Some advice

This topic contains 1 reply, has 2 voices, and was last updated by  kh0305 3 months ago.

Viewing 2 posts - 1 through 2 (of 2 total)
  • Author
  • #141862


    Hi everyone,
    As you can probably tell I am new to the forums on Myeloma U.K. although not unknown to it at the same time.
    My dad has been living with myeloma for the last 11 years now (a now young 78yo!) Early in his diagnosis he underwent a stem cell transplant, went into remission but since has relapsed at least twice in the last decade. He has done multiple different chemo treatments but recently in the last 3 months he has been admitted into hospital 4 times for infections (one chest, and the others unknown).
    Of course it isn’t the best time for any person to be in hospital for weeks on end given the pandemic, so it’s been a stressful time. His cancer consultant has determined it was the myeloma and we had started new chemo treatment with a new drug panobinostat alongside fortnightly injections and dexamethasone (technically he was on dex for about 2 years straight!). Despite the new chemo regime he ended up being admitted again into hospital 4 days after starting.
    Has anyone had any experience with panobinostat? Or similar trajectory of living with myeloma?
    I think the hardest thing I am facing as one of his primary carers (alongside my mum) is seeing how his health has deteriorated over the course of the last 11 years. But specifically, the last 3 months his mobility has really taken a hit, so much so, we’ve installed stairlifts and are getting NHS support in terms of bath seats and toilet grips/guards. If anyone at all has any coping tips when seeing someone they knew to be a strong figure in their lives suddenly become incredibly frail, I’d really appreciate it – I’ve been trying to allow myself time to accept the change but as someone in my family who is seen as the “strong one” / “problem solver” I’ve been consoling others but am struggling myself.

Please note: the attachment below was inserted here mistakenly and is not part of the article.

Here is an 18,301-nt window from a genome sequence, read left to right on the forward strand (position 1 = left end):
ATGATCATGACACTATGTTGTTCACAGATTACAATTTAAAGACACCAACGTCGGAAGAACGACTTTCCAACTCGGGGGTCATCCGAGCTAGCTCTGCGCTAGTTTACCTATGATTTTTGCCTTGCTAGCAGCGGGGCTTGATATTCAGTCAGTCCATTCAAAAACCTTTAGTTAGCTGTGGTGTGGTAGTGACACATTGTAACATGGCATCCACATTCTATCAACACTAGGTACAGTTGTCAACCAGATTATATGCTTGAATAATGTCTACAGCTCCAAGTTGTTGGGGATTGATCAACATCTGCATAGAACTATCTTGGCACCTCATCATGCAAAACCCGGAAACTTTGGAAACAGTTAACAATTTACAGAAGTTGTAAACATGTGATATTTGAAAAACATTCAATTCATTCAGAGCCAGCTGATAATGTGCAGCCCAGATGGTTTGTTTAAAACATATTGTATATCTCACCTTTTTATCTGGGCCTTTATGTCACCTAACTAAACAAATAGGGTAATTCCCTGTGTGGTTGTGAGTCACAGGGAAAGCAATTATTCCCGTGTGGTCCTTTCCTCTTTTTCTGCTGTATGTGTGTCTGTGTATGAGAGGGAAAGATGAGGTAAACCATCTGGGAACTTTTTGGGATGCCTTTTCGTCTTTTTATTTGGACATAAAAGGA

Best wishes to everyone



    Hi Newbie123
    I’m one of the new volunteers on the discussion forum and just saw your post. I truly hope that your dad is still doing ok on his latest regimen and has seen some improvement since your post.
    Your post really resonated with me as I volunteered here for the same reasons that you say about at the end of your post about being the strong one and looking after everyone else but then not having anyone you can really talk to! I am very much in the same position as you and wanted to come on here to let others in same position know they aren’t alone. It is really hard as you try your best to be positive all the time and it can leave you feeling mentally exhausted. My dad was in remission for 7 years and was doing brilliantly. You would never know anything was wrong with him and even when the bone pains returned in late 2020 he managed it so well. He started on his new chemo regimen mid 2021 and we were so positive but then he reacted badly to it. He lost so much weight, he was lighter than me and looked frail and grey-skinned and was back to being wrapped in a blanket, shivering 24/7 and falling asleep throughout the day. It was such a shock to see, I think particularly because he had been doing so well. It was confirmed at the start of this year that his meds weren’t working and he started a new regimen last week so keeping fingers crossed this one does the trick and gets him back to remission again. In terms of coping mechanisms, I’ve just been trying to research the various drugs as much as possible and bombard dad’s consultant with questions so I understand the situation, treatments and options as best I can. I talk to my friends when I’m feeling down as many have had parents/relatives with cancer or illnesses so understand the stresses and can offer me an ear and hug. I also try to get out and do something when I feel overwhelmed and I find it tends to be the days after dads consultations and test results that I feel particularly down so I can at least plan to be doing something those days. Other adhoc days when it catches me I have a good cry and then try to get myself involved in something other than thinking about it like going out with the dogs, doing some exercise or seeing friends. It doesn’t always work but its often when my mind isn’t busy that the feelings catch up with me. I hope you’re doing ok and managed to find coping strategy that worked for you. Take care x

Viewing 2 posts - 1 through 2 (of 2 total)

You must be logged in to reply to this topic.